Early critic sings a new, more harmonious tune.
When Sandy Munro, eponymous founder of Munro & Associates, first got his hands on a Tesla Model 3, he was not impressed. At all. He was taken aback by the process needed to pop the hood in an emergency situation. He said the panel gaps could be seen from Mars. Even the door handles seemed to him to be a bit of a pain. His tune, characterized by the woeful cry of several sad trombones in uneven harmony, has since changed.
His company, which does intensive teardowns of vehicles and offers up complete analyses in the aftermath, has now finished its work: the early example of a Tesla Model 3 has been completely disassembled and every piece examined, priced, and compared with competitors. Now, instead of being disdainful of the California company's effort, his lips drip admiration for the car's engineering.
Talking in the video above with John McElroy of Autoline, Munro says they're now eating crow at his outfit. Going over a table of scattered components, he points out how they found very good integration of the various electronics used in the car, something he had said needed much improvement in electric vehicles after conducting similar work on the Chevy Bolt. The work in this area of the Model 3, he says, is "...a symphony of engineering..."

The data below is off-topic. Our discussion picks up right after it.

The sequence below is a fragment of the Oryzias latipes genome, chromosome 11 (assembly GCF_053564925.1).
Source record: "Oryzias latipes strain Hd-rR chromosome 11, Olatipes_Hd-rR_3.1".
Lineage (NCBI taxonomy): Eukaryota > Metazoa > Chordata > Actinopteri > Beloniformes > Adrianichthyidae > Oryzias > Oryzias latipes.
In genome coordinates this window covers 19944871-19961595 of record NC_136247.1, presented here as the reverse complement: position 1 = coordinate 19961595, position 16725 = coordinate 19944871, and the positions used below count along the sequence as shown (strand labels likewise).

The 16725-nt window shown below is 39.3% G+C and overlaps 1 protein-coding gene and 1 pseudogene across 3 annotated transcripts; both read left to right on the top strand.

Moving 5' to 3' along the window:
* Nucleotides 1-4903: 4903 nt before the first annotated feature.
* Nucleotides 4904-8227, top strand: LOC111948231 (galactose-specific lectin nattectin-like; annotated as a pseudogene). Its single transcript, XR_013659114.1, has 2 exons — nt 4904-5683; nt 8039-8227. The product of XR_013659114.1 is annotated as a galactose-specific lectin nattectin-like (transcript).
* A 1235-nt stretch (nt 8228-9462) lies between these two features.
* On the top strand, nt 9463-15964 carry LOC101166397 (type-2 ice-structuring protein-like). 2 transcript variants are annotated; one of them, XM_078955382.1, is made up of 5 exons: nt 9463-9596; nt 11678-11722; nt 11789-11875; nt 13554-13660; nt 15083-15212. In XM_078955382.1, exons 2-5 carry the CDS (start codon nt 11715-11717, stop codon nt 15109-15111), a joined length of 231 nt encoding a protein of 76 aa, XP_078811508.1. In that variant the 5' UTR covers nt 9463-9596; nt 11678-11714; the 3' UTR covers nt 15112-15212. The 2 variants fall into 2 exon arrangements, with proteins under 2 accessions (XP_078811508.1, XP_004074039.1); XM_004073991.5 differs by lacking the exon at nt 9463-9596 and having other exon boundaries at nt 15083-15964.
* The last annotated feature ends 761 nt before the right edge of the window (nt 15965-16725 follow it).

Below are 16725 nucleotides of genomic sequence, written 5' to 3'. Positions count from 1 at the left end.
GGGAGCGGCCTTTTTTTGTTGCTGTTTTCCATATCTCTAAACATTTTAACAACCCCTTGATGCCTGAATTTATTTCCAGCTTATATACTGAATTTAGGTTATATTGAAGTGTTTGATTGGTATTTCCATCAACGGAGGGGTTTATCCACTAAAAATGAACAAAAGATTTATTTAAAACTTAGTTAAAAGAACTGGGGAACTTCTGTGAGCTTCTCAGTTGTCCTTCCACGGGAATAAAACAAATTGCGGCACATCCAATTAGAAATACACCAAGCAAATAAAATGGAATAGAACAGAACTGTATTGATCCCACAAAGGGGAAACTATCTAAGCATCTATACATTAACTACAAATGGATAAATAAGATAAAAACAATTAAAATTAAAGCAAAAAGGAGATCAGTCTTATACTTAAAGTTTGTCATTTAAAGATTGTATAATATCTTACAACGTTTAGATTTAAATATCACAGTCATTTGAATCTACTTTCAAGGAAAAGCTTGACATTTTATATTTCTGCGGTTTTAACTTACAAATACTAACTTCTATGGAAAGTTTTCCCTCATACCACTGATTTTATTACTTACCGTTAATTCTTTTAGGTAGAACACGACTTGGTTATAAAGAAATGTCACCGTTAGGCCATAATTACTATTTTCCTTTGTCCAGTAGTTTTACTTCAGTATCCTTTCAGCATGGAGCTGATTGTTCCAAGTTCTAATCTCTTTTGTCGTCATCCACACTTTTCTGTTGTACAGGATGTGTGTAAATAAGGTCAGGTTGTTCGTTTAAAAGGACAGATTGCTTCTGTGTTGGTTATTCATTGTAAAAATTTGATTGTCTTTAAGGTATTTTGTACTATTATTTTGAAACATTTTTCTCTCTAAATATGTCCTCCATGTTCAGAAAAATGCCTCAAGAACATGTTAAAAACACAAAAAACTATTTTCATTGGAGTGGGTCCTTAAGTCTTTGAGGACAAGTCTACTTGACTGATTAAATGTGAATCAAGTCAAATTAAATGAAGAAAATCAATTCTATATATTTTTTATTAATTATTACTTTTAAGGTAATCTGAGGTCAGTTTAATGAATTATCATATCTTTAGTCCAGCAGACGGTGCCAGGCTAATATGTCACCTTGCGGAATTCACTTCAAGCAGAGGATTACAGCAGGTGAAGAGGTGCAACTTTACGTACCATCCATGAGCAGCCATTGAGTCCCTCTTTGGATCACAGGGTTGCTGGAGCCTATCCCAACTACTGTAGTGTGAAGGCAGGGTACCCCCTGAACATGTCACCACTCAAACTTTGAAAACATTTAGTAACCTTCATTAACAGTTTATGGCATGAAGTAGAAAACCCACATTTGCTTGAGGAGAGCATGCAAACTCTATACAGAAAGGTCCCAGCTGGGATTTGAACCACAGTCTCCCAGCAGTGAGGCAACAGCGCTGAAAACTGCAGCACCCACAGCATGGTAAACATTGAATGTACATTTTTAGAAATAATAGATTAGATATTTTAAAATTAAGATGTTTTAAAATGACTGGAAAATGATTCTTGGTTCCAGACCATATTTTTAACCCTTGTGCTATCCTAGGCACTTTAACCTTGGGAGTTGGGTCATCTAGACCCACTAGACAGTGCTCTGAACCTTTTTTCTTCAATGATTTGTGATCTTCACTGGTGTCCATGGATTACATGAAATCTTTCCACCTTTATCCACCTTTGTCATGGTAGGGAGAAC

He also had good things to say about the batteries that power the mid-sized Tesla. Previously, Munro had gone back and forth between LG Chem and Samsung cells as being the best, but now he believes the 2170 cells— which he notes put out 50 percent more power despite being only 20 percent larger than previous ones — produced by Panasonic and Tesla at Gigafactory1 set the standard.
His biggest concession came next. Admitting "I have to eat crow," Munro declares the Model 3 profitable. And not by a slim margin, either. "Over 30 percent," he responds when asked by McElroy. As an example of where money is saved, he shows the auto business commentator an entry in a report comparing the car with the Chevy Bolt and BMW i3. Here, we see the price of the rearview mirror assembly in the Tesla is $29.48 and a bargain compared to the $93.46 price tag on the one in the BMW or the $164.83 for the part in the Chevrolet. The huge savings, he points out, come from that earlier remarked upon electronics integration.
There are lots of other little details to take in, so if you haven't watched it already, go ahead and hit that play button.